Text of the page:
Indirect costs of research include any expenditure that cannot be specifically traced to a research project but are costs that are incurred by the Justice Institute of British Columbia (JIBC) to provide the resources and infrastructure required to allow a research project to proceed. Indirect costs include: accounting, human resources and payroll (invoicing, research account maintenance, preparation of financial reports, purchasing), research administration (drafting of research agreements, negotiation of contracts, review of research proposals, on-going contract administration, maintenance of information on funding sources, etc.), related committees (Research Ethics Board), support for the libraries, access to computer services and the provision and maintenance of research facilities and office space.
The purpose of this Policy is to state the JIBC’s position with respect to the recovery of indirect costs for research activity, and to identify the distribution of overhead charged to the sponsors of research. The policy is directed to research that is not included in the Tri-Council Indirect Costs Program or special initiatives where overhead charges are not allowed.
The costs of conducting research at the JIBC include not only the direct costs of the project but also indirect costs. All research contracts, contribution agreements, and grants where permissible, will also include a component for indirect charges, or overhead. These indirect costs are those that cannot be readily and exclusively identified. Indirect costs must be included as such within the budget. The JIBC will not subsidize the cost of work commissioned or sponsored by external agencies.
This Policy applies to all faculty and staff who negotiate research contracts. It is applicable to overhead and indirect costs revenue collected as a result of research sponsored from external sources and other academic, professional and engagement activities related to research. Funds received from the Tri-Council Indirect Costs Program are not included in this Policy.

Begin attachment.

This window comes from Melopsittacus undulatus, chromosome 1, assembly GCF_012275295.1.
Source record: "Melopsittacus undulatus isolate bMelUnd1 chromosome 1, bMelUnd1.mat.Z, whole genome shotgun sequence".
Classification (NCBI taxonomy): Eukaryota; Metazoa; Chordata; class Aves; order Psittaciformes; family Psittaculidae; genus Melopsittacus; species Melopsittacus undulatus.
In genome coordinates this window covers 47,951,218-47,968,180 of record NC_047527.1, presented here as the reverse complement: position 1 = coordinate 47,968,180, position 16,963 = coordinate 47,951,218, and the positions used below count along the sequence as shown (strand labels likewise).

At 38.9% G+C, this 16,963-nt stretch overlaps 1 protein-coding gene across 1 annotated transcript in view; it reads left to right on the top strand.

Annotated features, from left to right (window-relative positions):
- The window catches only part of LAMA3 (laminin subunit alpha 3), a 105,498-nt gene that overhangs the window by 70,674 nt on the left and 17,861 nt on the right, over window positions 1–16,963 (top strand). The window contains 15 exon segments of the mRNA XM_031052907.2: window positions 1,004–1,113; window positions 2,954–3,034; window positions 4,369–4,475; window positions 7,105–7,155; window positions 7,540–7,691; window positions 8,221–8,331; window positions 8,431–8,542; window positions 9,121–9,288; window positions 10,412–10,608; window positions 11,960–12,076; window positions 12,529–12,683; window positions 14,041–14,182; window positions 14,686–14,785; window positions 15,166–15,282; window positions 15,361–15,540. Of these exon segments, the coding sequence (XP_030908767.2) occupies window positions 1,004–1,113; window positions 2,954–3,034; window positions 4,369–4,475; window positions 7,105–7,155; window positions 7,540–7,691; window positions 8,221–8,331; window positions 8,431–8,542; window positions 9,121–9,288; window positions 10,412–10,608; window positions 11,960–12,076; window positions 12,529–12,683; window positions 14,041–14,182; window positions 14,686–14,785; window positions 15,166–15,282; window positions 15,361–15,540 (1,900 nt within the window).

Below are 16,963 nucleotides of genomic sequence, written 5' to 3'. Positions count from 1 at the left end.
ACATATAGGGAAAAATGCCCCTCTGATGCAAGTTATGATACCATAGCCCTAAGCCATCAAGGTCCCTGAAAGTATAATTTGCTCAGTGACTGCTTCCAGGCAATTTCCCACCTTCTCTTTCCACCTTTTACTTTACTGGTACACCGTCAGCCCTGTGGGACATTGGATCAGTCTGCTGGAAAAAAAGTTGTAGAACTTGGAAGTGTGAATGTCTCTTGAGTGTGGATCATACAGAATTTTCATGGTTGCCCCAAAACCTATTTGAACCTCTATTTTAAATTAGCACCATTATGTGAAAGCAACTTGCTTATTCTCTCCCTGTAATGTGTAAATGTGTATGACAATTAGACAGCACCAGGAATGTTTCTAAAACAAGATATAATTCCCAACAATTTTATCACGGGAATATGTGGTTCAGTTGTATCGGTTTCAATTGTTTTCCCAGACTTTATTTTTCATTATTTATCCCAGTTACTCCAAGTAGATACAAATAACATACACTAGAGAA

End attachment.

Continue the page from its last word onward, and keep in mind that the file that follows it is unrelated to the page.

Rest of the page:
While there are differences between research “Grants” and “Contracts”, for the purposes of this Policy, they are to be treated the same.
For this Policy, the following definitions apply:
a. Direct Costs: costs of a project, which can easily and accurately be identified as such. Examples include but are not limited to salaries, wages and benefits of research personnel, materials and supplies, travel, equipment and rental of space.
b. Indirect Costs: costs of a project, which cannot be directly attributed to it, usually because they are incurred for objectives common to multiple projects, multiple researchers or multiple functions of the Institute. Examples include but are not limited to building use and depreciation, equipment depreciation, physical plant and maintenance (including utilities, hazardous waste disposal, security), insurance, financial administration (including purchasing and accounting) and libraries.
c. Research: investigation or experimentation aimed at the discovery or interpretation of knowledge, the systematic collection or revision of knowledge in light of new facts or theories, the development and application of methodologies to increase knowledge and the practical application of knowledge to specific problems or circumstances.
d. Research Contract: an agreement to perform research or research-related activities under specified negotiated conditions in exchange for payment of direct and indirect costs. A research contract can be expressed in a variety of forms, including an exchange of letters between the parties, purchase orders, form contracts and contracts requiring execution under seal.
e. Research Grant: an agreement under which a public or private organization provides funding to pay for part of the costs of a research project. Normally a grant does not require the researcher to deliver to the sponsor a pre-determined set of research outcomes.
f. Research-Related Activities: activities closely related to research. Examples include but are not limited to testing and evaluation; the collection and manipulation of data; writing, editing or translating; and the organization of meetings for the communication and discussion of research results.
Last updated June 18, 2015
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